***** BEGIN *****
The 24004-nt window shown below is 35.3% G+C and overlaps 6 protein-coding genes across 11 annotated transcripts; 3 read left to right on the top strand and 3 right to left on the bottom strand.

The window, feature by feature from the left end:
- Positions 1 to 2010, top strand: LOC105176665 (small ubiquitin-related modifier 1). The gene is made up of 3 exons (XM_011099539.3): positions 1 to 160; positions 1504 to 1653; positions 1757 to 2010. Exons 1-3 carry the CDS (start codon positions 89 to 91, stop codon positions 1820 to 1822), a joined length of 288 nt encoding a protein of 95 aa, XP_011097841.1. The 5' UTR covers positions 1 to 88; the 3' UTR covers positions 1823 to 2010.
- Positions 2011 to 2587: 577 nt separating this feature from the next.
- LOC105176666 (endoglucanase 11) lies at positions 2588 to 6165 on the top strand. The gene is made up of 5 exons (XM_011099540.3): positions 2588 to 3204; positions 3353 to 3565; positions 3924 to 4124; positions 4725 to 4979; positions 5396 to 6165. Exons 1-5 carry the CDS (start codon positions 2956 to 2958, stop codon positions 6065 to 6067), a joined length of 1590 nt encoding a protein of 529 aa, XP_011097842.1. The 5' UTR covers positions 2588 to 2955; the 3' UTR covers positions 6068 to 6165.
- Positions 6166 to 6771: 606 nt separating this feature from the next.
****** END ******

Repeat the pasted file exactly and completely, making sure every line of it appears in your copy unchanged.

The 24004-nt window shown below is 35.3% G+C and overlaps 6 protein-coding genes across 11 annotated transcripts; 3 read left to right on the top strand and 3 right to left on the bottom strand.

The window, feature by feature from the left end:
- Positions 1 to 2010, top strand: LOC105176665 (small ubiquitin-related modifier 1). The gene is made up of 3 exons (XM_011099539.3): positions 1 to 160; positions 1504 to 1653; positions 1757 to 2010. Exons 1-3 carry the CDS (start codon positions 89 to 91, stop codon positions 1820 to 1822), a joined length of 288 nt encoding a protein of 95 aa, XP_011097841.1. The 5' UTR covers positions 1 to 88; the 3' UTR covers positions 1823 to 2010.
- Positions 2011 to 2587: 577 nt separating this feature from the next.
- LOC105176666 (endoglucanase 11) lies at positions 2588 to 6165 on the top strand. The gene is made up of 5 exons (XM_011099540.3): positions 2588 to 3204; positions 3353 to 3565; positions 3924 to 4124; positions 4725 to 4979; positions 5396 to 6165. Exons 1-5 carry the CDS (start codon positions 2956 to 2958, stop codon positions 6065 to 6067), a joined length of 1590 nt encoding a protein of 529 aa, XP_011097842.1. The 5' UTR covers positions 2588 to 2955; the 3' UTR covers positions 6068 to 6165.
- Positions 6166 to 6771: 606 nt separating this feature from the next.